Make connections between the four representations of proportional relationships (Part 1).
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Lessons 10 and 11 pull together all the representations of proportional relationships – written description, table, graph, and equation – that students have been studying since the beginning of the unit. As needed, review any one representation that students may be stuck on, but continue to engage them in looking at multiple representations at a time in order to strengthen the connections between them.
If you need to adapt or shorten this lesson for remote learning, we suggest prioritizing Anchor Problems 1 and 3 (can be done independently). Find more guidance on adapting our math curriculum for remote learning here.
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A scientist plants a seed in a laboratory and tracks the growth of the plant. The height of the plant in centimeters is proportional to the number of days since it was planted.
Match each table to its equation.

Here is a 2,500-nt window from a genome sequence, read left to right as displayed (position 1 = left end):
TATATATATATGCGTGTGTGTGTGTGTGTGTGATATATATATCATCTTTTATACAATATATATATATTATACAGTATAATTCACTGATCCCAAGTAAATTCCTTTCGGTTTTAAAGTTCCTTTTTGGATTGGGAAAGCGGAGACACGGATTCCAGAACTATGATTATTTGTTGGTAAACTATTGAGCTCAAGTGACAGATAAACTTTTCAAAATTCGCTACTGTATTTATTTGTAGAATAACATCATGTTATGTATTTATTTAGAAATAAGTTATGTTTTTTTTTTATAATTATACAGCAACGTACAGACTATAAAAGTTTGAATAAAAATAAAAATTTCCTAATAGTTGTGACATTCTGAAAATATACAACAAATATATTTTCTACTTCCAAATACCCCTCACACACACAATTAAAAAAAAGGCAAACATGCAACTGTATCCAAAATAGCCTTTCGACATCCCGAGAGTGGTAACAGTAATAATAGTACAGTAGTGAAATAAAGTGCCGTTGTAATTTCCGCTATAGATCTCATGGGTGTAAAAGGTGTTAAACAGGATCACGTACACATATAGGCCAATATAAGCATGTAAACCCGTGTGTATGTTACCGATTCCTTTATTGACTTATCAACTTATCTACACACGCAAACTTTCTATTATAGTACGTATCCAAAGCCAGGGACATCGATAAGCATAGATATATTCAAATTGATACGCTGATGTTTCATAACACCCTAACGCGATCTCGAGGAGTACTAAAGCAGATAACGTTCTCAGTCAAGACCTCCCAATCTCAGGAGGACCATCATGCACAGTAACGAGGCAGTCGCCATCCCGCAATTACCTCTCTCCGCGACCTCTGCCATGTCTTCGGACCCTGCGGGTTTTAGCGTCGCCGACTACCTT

The cost you pay for limes is proportional to the number of limes you buy. Four different stores sell limes for different amounts, as shown in the graphs, table, and equation below. Which store should you go to if you want to pay the least amount for limes? Explain your answer.
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The following resources include problems and activities aligned to the objective of the lesson that can be used to create your own problem set.
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The width of a small book measures 6 inches, or approximately 15 centimeters. You know that the relationship between inches and centimeters is proportional, but you can’t remember the conversion rate between them.
Let $$y$$ represent the number of centimeters and $$x$$ represent the number of inches. Represent the relationship in the coordinate plane below, and then write an equation that approximates the relationship between inches and centimeters.
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